The FP Complete School of Haskell has been officially released to public. The beta has already been available for some time, so no big surprise there. The response from thousands of beta testers has been very positive, often enthusiastic, so we feel very encouraged.
Our goal is to build a self-sustaining ecosystem supported by the community. A place where users can create, test, and publish their own Haskell content. A place where users can come to find — and play with — Haskell content that is of interest to them. We have seeded the system with some beginner courses to attract non-Haskellers. They should feel as welcome as professional Haskell programmers and the gurus.
We have not one but two courses for beginners. One is based on Brent Yorgey’s lecture series at the University of Pensylvania. The other is being written by me. Try both of them and decide which one suits your style of learning better. Neither course is complete at this moment — new installments will keep arriving at semi-regular intervals. Chad Scherrer, who joined us recently, is in charge of moderating and curating the content.
What makes learning Haskell through our school so attractive is the interactive content. Students can immediately run program snippets embedded in tutorials. They can edit them in place, solve exercises, even use the scratchpad to write their own programs. There is absolutely no barrier to entry, no tedious installation of software. Everything the student needs is available through a standard web browser.
Just like this (click the arrow button and answer the question):
main = do putStrLn "What's your name?" name <- getLine putStrLn $ "Welcome, " ++ name ++ ", to the School of Haskell!"
Every user can create content on their own page. You get your page by creating a free account. You can put there your own articles, tutorials, or documentation and link them from your blogs, web sites, reddit, or just send links to your friends. We have an automated list of recently published content on the main page. If you created a real gem, submit it to editors at fpcomplete.com and we’ll consider it for our Pick of the Week or even give it a permanent spot on the school page.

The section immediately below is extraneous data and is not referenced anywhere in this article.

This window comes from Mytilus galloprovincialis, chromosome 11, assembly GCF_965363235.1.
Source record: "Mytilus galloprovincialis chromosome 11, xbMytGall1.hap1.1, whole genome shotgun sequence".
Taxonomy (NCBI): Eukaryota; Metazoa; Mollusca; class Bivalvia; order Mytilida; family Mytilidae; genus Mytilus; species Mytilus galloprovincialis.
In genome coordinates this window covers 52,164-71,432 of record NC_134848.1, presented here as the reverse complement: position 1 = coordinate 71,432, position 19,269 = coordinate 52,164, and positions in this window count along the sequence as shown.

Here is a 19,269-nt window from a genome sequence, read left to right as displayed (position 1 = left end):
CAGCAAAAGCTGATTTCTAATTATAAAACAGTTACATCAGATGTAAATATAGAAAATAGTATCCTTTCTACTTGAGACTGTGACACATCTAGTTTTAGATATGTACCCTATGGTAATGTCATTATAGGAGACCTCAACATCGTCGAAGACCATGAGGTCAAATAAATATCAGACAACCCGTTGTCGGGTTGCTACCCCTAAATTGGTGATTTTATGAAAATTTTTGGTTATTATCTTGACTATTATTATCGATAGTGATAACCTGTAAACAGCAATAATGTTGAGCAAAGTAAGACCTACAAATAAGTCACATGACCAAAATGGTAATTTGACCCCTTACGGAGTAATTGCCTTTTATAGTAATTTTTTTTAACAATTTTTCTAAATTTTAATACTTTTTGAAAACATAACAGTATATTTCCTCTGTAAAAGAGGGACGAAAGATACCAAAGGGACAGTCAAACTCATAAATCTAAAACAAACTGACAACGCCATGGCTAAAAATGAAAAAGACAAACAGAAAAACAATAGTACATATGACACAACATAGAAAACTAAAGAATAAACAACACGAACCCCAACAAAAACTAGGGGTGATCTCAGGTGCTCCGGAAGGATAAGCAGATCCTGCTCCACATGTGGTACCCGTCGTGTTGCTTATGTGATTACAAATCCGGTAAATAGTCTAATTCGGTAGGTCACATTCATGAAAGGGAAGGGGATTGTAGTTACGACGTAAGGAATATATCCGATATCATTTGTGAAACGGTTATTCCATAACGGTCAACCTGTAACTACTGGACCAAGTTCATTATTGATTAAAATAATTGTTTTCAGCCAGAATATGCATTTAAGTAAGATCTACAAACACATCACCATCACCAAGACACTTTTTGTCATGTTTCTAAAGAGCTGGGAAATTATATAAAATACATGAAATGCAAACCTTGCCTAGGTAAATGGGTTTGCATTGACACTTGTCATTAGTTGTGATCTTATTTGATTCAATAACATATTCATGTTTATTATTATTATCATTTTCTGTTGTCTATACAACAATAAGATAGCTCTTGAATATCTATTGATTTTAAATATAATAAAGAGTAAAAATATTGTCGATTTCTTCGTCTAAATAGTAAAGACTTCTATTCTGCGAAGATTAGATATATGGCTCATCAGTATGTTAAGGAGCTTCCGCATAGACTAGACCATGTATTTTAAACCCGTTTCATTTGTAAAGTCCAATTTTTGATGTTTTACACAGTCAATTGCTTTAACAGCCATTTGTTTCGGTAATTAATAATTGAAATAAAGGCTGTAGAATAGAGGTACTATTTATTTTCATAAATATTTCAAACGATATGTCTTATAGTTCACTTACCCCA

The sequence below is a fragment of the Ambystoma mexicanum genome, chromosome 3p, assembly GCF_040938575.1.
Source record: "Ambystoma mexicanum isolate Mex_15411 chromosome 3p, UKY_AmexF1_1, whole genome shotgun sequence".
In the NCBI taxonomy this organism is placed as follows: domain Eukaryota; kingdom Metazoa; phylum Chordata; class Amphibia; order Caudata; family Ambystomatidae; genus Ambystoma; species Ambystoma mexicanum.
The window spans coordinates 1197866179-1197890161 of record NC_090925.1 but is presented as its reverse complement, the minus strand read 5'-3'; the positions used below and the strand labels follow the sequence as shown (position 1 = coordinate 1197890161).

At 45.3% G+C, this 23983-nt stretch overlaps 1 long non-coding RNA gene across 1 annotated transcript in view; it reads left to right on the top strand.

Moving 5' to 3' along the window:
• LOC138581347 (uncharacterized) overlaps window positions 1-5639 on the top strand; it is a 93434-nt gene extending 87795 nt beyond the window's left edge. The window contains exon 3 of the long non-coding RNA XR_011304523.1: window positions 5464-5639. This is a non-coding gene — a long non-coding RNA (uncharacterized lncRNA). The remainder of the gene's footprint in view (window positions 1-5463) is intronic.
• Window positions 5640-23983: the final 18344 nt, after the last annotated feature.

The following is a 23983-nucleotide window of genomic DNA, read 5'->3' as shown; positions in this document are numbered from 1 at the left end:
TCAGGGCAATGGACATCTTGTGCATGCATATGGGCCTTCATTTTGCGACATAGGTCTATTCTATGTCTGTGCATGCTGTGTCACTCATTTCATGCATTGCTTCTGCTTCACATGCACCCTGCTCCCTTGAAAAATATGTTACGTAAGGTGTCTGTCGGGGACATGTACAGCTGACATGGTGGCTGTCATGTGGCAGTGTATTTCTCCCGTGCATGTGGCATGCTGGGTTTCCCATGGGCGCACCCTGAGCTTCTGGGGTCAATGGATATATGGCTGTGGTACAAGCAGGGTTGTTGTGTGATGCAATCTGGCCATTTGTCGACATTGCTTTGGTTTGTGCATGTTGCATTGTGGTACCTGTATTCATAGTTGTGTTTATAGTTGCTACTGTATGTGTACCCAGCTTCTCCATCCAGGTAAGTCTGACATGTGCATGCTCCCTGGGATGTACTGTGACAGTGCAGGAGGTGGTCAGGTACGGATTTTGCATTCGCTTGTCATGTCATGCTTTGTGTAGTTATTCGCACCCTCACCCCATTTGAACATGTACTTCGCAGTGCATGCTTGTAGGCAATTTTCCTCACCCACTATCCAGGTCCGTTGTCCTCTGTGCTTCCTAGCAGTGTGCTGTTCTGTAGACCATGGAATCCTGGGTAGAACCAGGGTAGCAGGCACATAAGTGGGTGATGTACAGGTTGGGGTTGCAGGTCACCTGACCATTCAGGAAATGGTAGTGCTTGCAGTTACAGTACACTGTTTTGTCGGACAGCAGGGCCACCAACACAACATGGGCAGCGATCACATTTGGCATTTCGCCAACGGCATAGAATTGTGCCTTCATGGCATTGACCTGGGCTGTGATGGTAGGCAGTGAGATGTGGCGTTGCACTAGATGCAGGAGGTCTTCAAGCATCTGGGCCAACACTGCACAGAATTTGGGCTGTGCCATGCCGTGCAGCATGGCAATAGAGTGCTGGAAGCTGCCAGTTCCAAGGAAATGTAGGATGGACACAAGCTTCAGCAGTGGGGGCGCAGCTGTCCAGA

You may also treat your page as an enhanced blog where Haskell code comes to life.
If you teach Haskell at a university, you might want to post the course materials so your students, and other members of the public, can learn and interact with them.
Teaching a beginners’ class to your coworkers? You can let them access your materials and exercises through the School from their laptops without the need to pre-install any software.
You can learn more about how to use and create content by reading a few short tutorials in the How to Use the School of Haskell group on the home page.
There are many more features we would like to add to the School of Haskell, including social aspects, better support for blogs, incremental program buildup, and so on. All these improvements are in the pipeline. However our main thrust is to create a professional online Haskell development environment. A lot of the features you see in the School are there because we’ve been experimenting with various aspects of web development: editing and storing content, server side compilation, running programs in their sandboxes, and many more. Watch this space for more news.